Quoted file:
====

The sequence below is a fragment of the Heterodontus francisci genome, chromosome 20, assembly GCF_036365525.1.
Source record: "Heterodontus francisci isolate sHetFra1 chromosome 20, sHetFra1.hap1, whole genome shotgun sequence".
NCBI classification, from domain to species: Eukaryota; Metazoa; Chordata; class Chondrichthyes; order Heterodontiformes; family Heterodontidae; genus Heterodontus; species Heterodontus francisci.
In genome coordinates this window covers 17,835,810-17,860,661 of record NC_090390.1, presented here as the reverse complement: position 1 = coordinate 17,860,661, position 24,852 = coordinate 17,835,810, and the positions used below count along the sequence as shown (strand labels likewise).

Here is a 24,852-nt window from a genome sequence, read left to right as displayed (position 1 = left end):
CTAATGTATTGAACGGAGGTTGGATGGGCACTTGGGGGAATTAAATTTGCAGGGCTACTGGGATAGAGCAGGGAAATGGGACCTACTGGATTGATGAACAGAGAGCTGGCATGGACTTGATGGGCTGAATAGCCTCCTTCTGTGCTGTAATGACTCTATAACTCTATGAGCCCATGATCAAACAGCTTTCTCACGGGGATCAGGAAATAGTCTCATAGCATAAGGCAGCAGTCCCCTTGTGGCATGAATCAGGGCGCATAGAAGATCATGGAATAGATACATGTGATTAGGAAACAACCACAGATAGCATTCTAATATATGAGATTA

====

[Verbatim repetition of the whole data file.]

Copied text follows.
The sequence below is a fragment of the Heterodontus francisci genome, chromosome 20, assembly GCF_036365525.1.
Source record: "Heterodontus francisci isolate sHetFra1 chromosome 20, sHetFra1.hap1, whole genome shotgun sequence".
NCBI classification, from domain to species: Eukaryota; Metazoa; Chordata; class Chondrichthyes; order Heterodontiformes; family Heterodontidae; genus Heterodontus; species Heterodontus francisci.
In genome coordinates this window covers 17,835,810-17,860,661 of record NC_090390.1, presented here as the reverse complement: position 1 = coordinate 17,860,661, position 24,852 = coordinate 17,835,810, and the positions used below count along the sequence as shown (strand labels likewise).

Here is a 24,852-nt window from a genome sequence, read left to right as displayed (position 1 = left end):
CTAATGTATTGAACGGAGGTTGGATGGGCACTTGGGGGAATTAAATTTGCAGGGCTACTGGGATAGAGCAGGGAAATGGGACCTACTGGATTGATGAACAGAGAGCTGGCATGGACTTGATGGGCTGAATAGCCTCCTTCTGTGCTGTAATGACTCTATAACTCTATGAGCCCATGATCAAACAGCTTTCTCACGGGGATCAGGAAATAGTCTCATAGCATAAGGCAGCAGTCCCCTTGTGGCATGAATCAGGGCGCATAGAAGATCATGGAATAGATACATGTGATTAGGAAACAACCACAGATAGCATTCTAATATATGAGATTA